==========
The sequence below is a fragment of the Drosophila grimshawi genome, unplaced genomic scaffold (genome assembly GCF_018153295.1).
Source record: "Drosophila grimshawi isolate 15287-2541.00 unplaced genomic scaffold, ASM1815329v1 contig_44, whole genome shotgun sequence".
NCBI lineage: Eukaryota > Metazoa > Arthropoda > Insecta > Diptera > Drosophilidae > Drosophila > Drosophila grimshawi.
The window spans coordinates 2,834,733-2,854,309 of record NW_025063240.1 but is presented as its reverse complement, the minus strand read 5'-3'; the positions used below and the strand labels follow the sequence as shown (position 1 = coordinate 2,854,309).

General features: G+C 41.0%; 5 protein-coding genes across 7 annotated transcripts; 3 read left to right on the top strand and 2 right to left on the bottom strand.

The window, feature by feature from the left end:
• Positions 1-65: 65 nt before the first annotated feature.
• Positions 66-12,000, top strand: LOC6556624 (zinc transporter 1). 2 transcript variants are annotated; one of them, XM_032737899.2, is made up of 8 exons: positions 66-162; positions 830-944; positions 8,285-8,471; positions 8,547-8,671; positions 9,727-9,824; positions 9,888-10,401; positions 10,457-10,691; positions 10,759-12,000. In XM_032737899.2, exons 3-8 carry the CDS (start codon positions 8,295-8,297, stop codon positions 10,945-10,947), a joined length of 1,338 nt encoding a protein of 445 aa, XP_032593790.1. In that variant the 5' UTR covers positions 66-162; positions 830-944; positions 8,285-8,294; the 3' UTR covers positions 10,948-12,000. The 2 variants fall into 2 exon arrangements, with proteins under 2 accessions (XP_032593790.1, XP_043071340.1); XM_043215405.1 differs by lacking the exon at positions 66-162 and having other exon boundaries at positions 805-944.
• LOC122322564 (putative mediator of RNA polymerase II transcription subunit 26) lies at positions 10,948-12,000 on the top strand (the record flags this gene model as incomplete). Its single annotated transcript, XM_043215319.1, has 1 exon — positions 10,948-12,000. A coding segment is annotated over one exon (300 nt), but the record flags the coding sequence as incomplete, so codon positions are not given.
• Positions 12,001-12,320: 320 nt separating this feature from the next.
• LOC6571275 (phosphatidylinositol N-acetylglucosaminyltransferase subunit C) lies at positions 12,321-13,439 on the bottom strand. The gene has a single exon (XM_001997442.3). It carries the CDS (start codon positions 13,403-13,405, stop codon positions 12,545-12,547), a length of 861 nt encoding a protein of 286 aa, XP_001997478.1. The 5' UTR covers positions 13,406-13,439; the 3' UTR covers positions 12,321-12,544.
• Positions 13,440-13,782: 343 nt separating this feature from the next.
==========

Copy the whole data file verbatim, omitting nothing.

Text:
The sequence below is a fragment of the Drosophila grimshawi genome, unplaced genomic scaffold (genome assembly GCF_018153295.1).
Source record: "Drosophila grimshawi isolate 15287-2541.00 unplaced genomic scaffold, ASM1815329v1 contig_44, whole genome shotgun sequence".
NCBI lineage: Eukaryota > Metazoa > Arthropoda > Insecta > Diptera > Drosophilidae > Drosophila > Drosophila grimshawi.
The window spans coordinates 2,834,733-2,854,309 of record NW_025063240.1 but is presented as its reverse complement, the minus strand read 5'-3'; the positions used below and the strand labels follow the sequence as shown (position 1 = coordinate 2,854,309).

General features: G+C 41.0%; 5 protein-coding genes across 7 annotated transcripts; 3 read left to right on the top strand and 2 right to left on the bottom strand.

The window, feature by feature from the left end:
• Positions 1-65: 65 nt before the first annotated feature.
• Positions 66-12,000, top strand: LOC6556624 (zinc transporter 1). 2 transcript variants are annotated; one of them, XM_032737899.2, is made up of 8 exons: positions 66-162; positions 830-944; positions 8,285-8,471; positions 8,547-8,671; positions 9,727-9,824; positions 9,888-10,401; positions 10,457-10,691; positions 10,759-12,000. In XM_032737899.2, exons 3-8 carry the CDS (start codon positions 8,295-8,297, stop codon positions 10,945-10,947), a joined length of 1,338 nt encoding a protein of 445 aa, XP_032593790.1. In that variant the 5' UTR covers positions 66-162; positions 830-944; positions 8,285-8,294; the 3' UTR covers positions 10,948-12,000. The 2 variants fall into 2 exon arrangements, with proteins under 2 accessions (XP_032593790.1, XP_043071340.1); XM_043215405.1 differs by lacking the exon at positions 66-162 and having other exon boundaries at positions 805-944.
• LOC122322564 (putative mediator of RNA polymerase II transcription subunit 26) lies at positions 10,948-12,000 on the top strand (the record flags this gene model as incomplete). Its single annotated transcript, XM_043215319.1, has 1 exon — positions 10,948-12,000. A coding segment is annotated over one exon (300 nt), but the record flags the coding sequence as incomplete, so codon positions are not given.
• Positions 12,001-12,320: 320 nt separating this feature from the next.
• LOC6571275 (phosphatidylinositol N-acetylglucosaminyltransferase subunit C) lies at positions 12,321-13,439 on the bottom strand. The gene has a single exon (XM_001997442.3). It carries the CDS (start codon positions 13,403-13,405, stop codon positions 12,545-12,547), a length of 861 nt encoding a protein of 286 aa, XP_001997478.1. The 5' UTR covers positions 13,406-13,439; the 3' UTR covers positions 12,321-12,544.
• Positions 13,440-13,782: 343 nt separating this feature from the next.